When a Ferrari Enzo was crashed by two dealership mechanics earlier this week, it could've been caused by a number of things. A mechanical issue. An evasive maneuver. A pelican. Not so, according to the man who pulled them from the wreck. It was just regular old terrible driving.


Saying that John Michael Hoda witnessed the crash is a bit of a misnomer, as he was practically a participant. When the Enzo hit the Jersey barrier on Interstate-95 in Stamford, Connecticut, a carbon fiber spray tore across his Lexus, scratching up his hood. The Enzo, one of only 399 ever made, dragged ass-backwards along the barrier, leaving its traditional Rossa Corsa paint all across the concrete.

Hoda says he pulled over immediately, ran across the highway, and grabbed Miller Motorcars technicians Leonardo Garcia and Daniel Palchik out of the smoking hulk.


And, coincidentally enough, Hoda's work with Davis Investigations gives him familiarity with this sort of thing. So he knows what he's looking at.

"Oh shit, we're fucked," Garcia reportedly said as he pulled him out of the Ferrari, owned by bedding magnate Michael Fux.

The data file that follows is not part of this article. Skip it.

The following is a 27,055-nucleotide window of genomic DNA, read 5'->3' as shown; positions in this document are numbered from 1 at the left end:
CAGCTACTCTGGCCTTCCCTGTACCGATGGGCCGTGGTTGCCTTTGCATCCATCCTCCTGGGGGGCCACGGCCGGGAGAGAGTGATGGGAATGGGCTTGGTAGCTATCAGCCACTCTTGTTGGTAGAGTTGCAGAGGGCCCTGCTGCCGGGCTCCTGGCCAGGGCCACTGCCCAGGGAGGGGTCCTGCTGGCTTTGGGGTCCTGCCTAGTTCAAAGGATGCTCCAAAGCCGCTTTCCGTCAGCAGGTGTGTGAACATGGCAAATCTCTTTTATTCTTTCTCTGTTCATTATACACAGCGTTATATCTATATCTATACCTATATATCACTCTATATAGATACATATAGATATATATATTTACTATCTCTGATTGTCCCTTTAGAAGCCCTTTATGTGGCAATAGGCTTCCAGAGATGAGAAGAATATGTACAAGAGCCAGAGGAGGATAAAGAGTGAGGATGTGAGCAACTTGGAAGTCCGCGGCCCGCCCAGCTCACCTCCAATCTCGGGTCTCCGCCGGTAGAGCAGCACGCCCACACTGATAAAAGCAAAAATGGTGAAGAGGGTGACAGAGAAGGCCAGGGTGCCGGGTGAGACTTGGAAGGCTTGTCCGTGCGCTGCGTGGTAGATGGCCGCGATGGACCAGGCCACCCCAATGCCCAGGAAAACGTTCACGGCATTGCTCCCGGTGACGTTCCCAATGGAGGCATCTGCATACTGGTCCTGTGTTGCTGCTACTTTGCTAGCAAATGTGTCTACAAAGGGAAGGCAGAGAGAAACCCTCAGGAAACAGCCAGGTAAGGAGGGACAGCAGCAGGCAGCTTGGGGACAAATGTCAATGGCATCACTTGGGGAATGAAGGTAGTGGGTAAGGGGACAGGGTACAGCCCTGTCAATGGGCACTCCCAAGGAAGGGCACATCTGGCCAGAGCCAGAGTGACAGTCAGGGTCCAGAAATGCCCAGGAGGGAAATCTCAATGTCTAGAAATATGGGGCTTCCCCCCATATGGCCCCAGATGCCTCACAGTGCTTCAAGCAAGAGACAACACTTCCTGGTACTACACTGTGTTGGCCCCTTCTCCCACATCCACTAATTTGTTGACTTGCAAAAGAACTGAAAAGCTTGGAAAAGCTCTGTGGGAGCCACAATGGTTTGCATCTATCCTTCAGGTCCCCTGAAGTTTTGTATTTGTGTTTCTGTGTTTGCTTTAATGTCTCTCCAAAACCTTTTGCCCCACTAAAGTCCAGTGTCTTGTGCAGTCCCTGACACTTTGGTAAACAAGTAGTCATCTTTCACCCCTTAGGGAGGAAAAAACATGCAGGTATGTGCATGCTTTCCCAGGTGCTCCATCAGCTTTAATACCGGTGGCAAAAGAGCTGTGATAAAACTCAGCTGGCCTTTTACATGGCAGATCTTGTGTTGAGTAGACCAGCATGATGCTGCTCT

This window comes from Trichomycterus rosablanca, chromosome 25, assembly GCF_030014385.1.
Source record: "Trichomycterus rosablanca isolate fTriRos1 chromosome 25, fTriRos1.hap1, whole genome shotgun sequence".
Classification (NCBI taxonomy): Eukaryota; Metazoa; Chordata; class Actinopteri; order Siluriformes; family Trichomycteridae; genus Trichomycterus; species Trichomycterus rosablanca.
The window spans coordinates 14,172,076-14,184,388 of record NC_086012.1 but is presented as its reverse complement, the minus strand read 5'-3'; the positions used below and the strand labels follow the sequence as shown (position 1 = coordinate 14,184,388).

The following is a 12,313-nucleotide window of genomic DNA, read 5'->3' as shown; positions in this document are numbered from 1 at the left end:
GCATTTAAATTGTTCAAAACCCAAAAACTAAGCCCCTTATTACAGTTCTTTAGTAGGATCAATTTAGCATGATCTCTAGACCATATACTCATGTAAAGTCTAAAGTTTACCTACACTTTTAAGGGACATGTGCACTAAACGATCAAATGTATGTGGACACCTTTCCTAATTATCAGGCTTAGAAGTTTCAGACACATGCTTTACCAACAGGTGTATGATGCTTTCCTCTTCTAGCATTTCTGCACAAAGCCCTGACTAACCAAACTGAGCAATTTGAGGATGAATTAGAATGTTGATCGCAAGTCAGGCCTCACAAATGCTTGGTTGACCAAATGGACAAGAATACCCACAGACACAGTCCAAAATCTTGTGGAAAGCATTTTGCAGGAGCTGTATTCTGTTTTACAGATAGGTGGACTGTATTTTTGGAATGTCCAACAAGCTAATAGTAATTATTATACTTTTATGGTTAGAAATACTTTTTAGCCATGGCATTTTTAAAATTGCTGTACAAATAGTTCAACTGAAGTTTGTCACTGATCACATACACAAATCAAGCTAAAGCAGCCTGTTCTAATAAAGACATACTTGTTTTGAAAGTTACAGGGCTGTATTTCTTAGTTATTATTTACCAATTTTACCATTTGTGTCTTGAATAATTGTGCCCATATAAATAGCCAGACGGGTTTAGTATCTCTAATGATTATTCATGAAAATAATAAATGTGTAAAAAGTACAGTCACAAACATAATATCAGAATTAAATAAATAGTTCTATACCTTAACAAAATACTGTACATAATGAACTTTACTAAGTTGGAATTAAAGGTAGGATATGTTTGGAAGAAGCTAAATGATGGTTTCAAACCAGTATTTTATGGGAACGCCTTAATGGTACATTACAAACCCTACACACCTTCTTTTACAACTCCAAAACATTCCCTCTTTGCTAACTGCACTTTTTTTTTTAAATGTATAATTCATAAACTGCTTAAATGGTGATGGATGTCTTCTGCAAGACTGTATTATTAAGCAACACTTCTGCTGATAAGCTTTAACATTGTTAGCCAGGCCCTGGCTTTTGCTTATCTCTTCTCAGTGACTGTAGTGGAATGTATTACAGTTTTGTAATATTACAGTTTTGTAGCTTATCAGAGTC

As Hoda was heading in the opposite direction on I-95, he describes hearing a loud "WHOOM" from the Enzo's V12 as it soared up the rev range and attempted an overtaking maneuver. The car completely spun out, travelled across the entire roadway, and slammed, backwards, into the barrier.

At one point, the rear tires actually left the ground from the impact.

"It wasn't just a possibility that they weren't driving at normal speeds," Hoda said. "I had a clear view of what happened."


Traffic was moving at approximately 60 MPH, Hoda added, and based on what he saw and the skid marks the car left behind, he estimated that it had to be going at least double that.

Which isn't hard to achieve in a Ferrari Enzo, which can top 218 MPH. It's probably safe to say, however, that it's not exactly prudent to be driving at those speeds on the local Interstate.


Incredibly, Garcia was only issued a ticket for "failing to drive in an established lane" by the Connecticut State Police, and no one would say on the record whether or not they had permission to be driving the Ferrari that morning in the first place.

Despite multiple calls to Miller Motorcars, they declined to comment on the matter, refusing even to confirm whether or not Garcia and Palchik are still employed by the dealership and hanging up on us when we called.


As of this writing, both men are still listed as employees on the company website.

Photos credit: John Michael Hoda